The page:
Once again, audio on the 4K disc is included in a new English 5.1 Dolby TrueHD lossless mix, an upgrade from the previous Blu-ray’s lossy 5.1 Dolby Digital. The soundstage is medium wide, with smooth panning, and good atmospherics, but while it’s a significant improvement upon the BD track, it’s not as strong as the lossless mix on M:I-2. Set pieces have plenty of bluster, with strong bass, and aggressive surround play, but the dynamics are a bit more restrained, with the whole soundstage more front-biased. However, bass is firm, fidelity is excellent, and the dialogue is clean. Michael Giacchino provides the Lalo Schifrin-infused score this time, and his work is as strong as ever. Additional audio options on the 4K disc include English Audio Description, 5.1 Dolby Digital in German, Spanish, Latin Spanish, French, Italian, Japanese, and Brazilian Portuguese. Optional subtitles include English, English for the Hearing Impaired, Danish, German, Spanish, Latin Spanish, French, Italian, Japanese, Dutch, Norwegian, Brazilian Portuguese, Finnish, and Swedish.
The 4K disc includes only one extras, as follows:
- Audio Commentary by Tom Cruise and director J.J. Abrams
The package also includes the film in 1080p HD on Blu-ray (the same 2-disc set released previously), which also has the commentary on the first disc. The second disc adds the following bonus features (most in SD, produced for the original 2006 DVD release, but some in HD where noted):
- The Making of the Mission (HD – 28:42)
- Inside the IMF (21:15)
- Mission Action: Inside the Action Unit (25:39)
- Visualizing the Mission (10:40)
- Mission: Metamorphosis (HD – 8:09)
- Scoring the Mission (4:59)
- Moviephone Unscripted: Tom Cruise/J.J. Abrams (8:03)
- Launching the Mission (5 segments – 14:04 in all)
- Deleted Scenes (5 scenes – 5:21 in all)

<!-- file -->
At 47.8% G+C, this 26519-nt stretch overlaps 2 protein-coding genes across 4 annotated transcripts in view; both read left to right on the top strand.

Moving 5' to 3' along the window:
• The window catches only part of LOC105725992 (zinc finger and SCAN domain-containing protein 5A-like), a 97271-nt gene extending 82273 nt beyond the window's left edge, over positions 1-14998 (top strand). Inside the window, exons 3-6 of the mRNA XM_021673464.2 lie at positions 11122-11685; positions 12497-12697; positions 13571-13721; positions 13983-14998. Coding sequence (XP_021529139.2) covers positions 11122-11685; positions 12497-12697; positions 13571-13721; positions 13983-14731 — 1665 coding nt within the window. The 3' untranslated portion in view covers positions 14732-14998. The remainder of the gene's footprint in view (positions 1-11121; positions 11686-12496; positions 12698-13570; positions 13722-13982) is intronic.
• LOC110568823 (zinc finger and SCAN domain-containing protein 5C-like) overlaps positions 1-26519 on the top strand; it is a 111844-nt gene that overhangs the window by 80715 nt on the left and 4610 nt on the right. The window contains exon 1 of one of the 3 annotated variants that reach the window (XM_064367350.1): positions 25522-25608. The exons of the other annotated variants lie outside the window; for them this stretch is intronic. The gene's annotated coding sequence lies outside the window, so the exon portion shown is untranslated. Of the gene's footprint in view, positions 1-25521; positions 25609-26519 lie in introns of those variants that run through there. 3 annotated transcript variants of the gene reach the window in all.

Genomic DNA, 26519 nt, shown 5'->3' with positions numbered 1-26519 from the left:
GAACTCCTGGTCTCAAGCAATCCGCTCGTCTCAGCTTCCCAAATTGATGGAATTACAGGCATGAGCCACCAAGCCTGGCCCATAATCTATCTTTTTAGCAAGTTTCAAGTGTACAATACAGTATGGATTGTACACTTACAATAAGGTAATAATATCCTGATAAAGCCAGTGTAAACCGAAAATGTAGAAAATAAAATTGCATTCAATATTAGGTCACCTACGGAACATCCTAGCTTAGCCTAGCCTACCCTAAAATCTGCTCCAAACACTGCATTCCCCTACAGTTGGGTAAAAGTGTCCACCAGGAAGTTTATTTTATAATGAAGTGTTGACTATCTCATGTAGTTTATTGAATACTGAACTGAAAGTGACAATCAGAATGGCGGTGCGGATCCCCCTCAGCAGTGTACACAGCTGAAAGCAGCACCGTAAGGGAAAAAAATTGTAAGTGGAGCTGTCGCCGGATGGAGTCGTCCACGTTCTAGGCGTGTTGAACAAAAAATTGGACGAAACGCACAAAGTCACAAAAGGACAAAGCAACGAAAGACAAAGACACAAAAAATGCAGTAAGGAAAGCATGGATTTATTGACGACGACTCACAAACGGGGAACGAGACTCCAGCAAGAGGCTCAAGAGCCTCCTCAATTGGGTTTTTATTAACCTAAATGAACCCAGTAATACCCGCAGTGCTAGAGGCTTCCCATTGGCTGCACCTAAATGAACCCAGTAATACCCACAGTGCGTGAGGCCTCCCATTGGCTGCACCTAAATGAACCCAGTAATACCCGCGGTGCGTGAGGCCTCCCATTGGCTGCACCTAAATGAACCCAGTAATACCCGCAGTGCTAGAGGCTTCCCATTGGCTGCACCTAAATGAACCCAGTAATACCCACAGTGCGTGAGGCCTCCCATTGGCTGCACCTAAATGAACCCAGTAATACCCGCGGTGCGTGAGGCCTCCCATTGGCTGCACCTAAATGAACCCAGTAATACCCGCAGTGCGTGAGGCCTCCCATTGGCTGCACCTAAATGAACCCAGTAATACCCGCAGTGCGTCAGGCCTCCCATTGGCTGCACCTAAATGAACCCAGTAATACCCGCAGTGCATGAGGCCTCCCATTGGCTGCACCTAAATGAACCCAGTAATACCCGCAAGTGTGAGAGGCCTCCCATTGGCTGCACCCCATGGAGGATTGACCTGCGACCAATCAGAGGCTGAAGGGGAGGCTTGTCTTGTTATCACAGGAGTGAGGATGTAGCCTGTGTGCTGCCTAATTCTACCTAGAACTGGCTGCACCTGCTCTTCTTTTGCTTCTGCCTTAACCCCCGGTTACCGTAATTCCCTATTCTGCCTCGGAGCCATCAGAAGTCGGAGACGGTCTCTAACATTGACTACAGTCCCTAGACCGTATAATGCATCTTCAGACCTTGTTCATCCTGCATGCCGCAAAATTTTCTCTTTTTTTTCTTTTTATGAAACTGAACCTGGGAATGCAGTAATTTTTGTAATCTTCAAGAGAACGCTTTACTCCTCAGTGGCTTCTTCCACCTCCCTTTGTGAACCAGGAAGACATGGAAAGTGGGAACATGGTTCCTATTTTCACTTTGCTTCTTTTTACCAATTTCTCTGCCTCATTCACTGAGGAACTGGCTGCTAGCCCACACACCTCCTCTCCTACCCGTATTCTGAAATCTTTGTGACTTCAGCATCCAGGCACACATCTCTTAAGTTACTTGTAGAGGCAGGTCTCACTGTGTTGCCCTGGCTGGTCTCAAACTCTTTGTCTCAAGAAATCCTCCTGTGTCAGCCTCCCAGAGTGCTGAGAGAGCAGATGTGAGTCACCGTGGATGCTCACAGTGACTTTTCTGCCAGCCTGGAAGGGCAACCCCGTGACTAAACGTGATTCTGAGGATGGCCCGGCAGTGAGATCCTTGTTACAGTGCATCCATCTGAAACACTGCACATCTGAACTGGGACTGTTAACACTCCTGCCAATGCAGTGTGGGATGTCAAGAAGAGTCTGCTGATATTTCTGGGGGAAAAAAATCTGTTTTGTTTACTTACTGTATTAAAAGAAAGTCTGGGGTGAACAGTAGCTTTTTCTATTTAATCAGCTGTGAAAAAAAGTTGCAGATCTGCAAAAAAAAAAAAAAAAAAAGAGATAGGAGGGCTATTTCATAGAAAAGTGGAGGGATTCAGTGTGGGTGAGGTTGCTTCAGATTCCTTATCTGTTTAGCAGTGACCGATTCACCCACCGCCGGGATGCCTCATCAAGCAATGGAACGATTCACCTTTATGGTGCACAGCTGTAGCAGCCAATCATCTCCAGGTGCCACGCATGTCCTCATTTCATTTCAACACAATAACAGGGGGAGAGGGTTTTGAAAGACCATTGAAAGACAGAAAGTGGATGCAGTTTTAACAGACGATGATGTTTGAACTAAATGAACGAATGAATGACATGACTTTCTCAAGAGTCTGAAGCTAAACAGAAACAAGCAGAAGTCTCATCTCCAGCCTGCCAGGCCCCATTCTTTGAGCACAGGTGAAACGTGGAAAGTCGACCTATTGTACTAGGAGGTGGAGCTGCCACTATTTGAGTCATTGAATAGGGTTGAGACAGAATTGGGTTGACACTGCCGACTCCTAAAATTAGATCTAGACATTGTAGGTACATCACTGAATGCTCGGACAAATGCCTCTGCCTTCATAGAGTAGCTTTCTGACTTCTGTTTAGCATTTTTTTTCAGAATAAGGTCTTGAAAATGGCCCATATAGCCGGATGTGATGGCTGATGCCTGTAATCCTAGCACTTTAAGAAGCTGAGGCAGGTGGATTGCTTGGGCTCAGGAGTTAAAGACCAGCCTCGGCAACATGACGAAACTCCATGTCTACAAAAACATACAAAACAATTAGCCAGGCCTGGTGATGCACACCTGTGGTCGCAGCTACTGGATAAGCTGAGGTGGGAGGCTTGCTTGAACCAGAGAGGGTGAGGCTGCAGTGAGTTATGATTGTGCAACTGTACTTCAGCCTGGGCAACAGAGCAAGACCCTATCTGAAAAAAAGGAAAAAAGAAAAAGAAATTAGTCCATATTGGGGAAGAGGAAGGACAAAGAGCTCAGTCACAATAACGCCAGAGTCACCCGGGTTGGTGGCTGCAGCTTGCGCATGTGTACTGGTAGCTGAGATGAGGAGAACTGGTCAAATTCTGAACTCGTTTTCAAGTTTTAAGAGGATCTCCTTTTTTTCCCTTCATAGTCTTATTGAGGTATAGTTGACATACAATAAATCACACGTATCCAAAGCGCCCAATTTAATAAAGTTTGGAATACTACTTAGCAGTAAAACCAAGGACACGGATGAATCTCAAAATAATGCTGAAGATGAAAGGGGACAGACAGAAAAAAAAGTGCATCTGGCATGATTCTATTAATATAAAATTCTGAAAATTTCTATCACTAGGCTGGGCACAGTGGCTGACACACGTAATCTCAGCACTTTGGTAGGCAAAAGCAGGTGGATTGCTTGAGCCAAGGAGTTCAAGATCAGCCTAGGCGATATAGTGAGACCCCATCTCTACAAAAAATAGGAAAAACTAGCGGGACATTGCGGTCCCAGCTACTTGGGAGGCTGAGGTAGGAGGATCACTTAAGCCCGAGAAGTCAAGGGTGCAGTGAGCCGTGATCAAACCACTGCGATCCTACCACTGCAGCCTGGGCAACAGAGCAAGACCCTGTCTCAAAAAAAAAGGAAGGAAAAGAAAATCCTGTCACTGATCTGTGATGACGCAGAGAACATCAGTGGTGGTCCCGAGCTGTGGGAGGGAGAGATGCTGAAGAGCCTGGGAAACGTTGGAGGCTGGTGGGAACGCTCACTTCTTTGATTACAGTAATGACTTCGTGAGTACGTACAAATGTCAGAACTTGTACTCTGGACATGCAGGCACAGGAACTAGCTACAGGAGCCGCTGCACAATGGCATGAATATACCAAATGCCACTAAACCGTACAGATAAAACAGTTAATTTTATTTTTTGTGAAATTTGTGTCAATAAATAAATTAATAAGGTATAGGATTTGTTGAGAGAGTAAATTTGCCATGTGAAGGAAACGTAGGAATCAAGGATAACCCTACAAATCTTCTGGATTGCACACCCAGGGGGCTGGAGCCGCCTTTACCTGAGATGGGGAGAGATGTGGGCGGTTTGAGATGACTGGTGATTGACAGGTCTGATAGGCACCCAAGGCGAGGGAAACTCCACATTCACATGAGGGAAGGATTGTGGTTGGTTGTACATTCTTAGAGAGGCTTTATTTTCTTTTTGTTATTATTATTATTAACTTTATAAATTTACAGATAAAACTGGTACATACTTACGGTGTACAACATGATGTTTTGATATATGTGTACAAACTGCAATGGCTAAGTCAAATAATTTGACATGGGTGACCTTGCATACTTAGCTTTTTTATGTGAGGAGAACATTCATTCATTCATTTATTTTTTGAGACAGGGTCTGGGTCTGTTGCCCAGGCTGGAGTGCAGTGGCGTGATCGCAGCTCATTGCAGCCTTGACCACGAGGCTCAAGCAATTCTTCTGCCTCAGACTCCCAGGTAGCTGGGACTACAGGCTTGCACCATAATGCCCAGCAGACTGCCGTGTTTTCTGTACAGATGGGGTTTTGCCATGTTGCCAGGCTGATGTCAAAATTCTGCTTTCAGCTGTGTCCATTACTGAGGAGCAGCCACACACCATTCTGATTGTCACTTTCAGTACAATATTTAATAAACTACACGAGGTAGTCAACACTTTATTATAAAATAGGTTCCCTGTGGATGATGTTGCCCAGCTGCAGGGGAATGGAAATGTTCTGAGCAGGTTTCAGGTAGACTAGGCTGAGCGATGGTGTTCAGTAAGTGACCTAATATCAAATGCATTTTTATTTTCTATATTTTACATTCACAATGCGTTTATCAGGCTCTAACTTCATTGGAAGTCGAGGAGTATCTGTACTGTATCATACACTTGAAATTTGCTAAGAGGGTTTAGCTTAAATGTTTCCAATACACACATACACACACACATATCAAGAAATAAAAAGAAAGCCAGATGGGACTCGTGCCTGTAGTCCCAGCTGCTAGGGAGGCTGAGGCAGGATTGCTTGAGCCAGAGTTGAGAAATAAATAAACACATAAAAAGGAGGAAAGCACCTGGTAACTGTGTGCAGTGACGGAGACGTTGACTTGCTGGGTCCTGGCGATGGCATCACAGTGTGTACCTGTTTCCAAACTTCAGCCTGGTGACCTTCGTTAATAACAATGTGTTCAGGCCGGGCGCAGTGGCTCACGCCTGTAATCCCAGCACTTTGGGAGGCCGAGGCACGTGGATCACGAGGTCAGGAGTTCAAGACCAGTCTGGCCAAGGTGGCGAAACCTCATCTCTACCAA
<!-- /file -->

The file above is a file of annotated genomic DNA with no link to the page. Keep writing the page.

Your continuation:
- Theatrical Trailers (HD – 4 trailers – 5:23 in all)
- TV Spots (6 spots – 3:14 in all)
- Photo Gallery Excellence in Film (9:15)
- Easter Egg: Lost Emmy Nomination (:36)
The bonus material is solid and the inclusion of a rare commentary with Abrams and Cruise makes it all worthwhile. The Easter egg can be accessed from the special features menu on the second disc by selecting “up” with your remote from “Settings”. Note that the disc does not include the SD extras from the Best Buy-exclusive DVD bonus disc for this film (back in 2006), which added The Hunt Is On, Countdown Begins, Evolution of a Blockbuster, and Designing the Mission. (So if you have that bonus disc, you may wish to keep it.) Naturally, you also get a Digital Copy code on a paper insert in the case, which comes in its own cardboard slipcase.
Mission: Impossible III isn’t as good as the two sequels that followed it, but it’s a strong improvement from the previous film, which flirted too much with the ridiculous. It also gave the franchise a much needed foundation of continuity, deepening the central character and bringing together a nucleus of regular team members (Cruise, Rhames, and Pegg) that paved the way for further success. Hoffman also makes an unexpectedly good villain. Paramount’s 4K disc marks a modest improvement upon the previous HD-DVD and Blu-ray presentations and is recommended for fans.
- Barrie Maxwell and Bill Hunt